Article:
Although classically trained, Amy Farris had a gift for improvisation of the violin. She confessed, “I just play what comes into my head.” Her improvisations caught the attention of guitarist-singer Alejandro Escovedo, who asked Amy to join his bare-bones tour. Amy, who was working in a law office at the time, told her co-workers that she would not be coming back. She jumped on the road with Escovedo and his band, often sleeping on the floor between two beds filled with her band mates.
While touring, Amy was introduced to many musicians and soon became an integral part of the Austin music scene. She joined up with Singer-songwriters Bruce Robison and Kelly Willis, playing a fiery Texas fiddle to the acclaim of both fans and her contemporaries. She toured for six years with Willis, including two Lilith Fairs where the young fiddler watched her idol Emmylou Harris from the front row. She also began a long association and collaboration with guitarist Dave Alvin and the Los Angeles punk band X.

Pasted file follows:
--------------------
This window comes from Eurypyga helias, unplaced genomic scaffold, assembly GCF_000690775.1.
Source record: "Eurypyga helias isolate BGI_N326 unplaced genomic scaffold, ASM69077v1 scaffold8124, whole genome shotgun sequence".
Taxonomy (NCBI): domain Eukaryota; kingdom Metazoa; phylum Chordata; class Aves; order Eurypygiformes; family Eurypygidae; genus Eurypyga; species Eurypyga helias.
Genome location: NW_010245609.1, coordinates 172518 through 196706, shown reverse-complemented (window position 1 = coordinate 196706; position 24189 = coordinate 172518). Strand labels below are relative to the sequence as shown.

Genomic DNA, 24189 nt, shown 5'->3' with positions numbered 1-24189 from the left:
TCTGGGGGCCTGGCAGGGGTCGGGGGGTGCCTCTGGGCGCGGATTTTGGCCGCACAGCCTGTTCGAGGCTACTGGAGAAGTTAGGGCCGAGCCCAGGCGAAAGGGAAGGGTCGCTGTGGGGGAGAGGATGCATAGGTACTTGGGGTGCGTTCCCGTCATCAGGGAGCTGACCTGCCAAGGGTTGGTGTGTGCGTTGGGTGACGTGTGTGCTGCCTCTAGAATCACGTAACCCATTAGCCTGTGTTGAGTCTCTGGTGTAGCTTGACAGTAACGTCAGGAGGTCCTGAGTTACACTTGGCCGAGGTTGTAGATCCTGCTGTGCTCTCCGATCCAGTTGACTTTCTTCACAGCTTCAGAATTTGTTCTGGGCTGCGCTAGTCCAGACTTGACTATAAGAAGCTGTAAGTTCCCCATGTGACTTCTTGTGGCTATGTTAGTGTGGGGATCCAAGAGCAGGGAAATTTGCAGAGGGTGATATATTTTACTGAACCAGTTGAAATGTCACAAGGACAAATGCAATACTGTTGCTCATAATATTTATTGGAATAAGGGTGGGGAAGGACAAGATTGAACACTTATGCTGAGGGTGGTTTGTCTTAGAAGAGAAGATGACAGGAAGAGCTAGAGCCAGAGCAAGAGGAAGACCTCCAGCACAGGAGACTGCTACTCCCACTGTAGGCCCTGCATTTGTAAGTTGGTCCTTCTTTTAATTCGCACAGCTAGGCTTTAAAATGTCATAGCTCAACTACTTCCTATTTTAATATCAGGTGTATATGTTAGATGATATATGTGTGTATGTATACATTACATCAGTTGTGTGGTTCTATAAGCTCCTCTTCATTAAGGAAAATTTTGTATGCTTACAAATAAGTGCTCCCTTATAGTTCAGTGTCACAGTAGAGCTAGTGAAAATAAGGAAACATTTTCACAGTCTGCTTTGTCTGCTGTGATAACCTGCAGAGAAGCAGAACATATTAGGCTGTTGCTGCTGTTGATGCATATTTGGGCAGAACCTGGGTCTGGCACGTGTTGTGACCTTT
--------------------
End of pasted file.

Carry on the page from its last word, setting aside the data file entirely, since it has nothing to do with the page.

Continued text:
In 2004, Amy released her solo effort Anyway, with songs by her friends John Doe and Exene Cervenka of X, as well as Dave Alvin. She continued to collaborate and tour with other artists.
Five years after the release of her album, Amy committed suicide. She was 40 years old.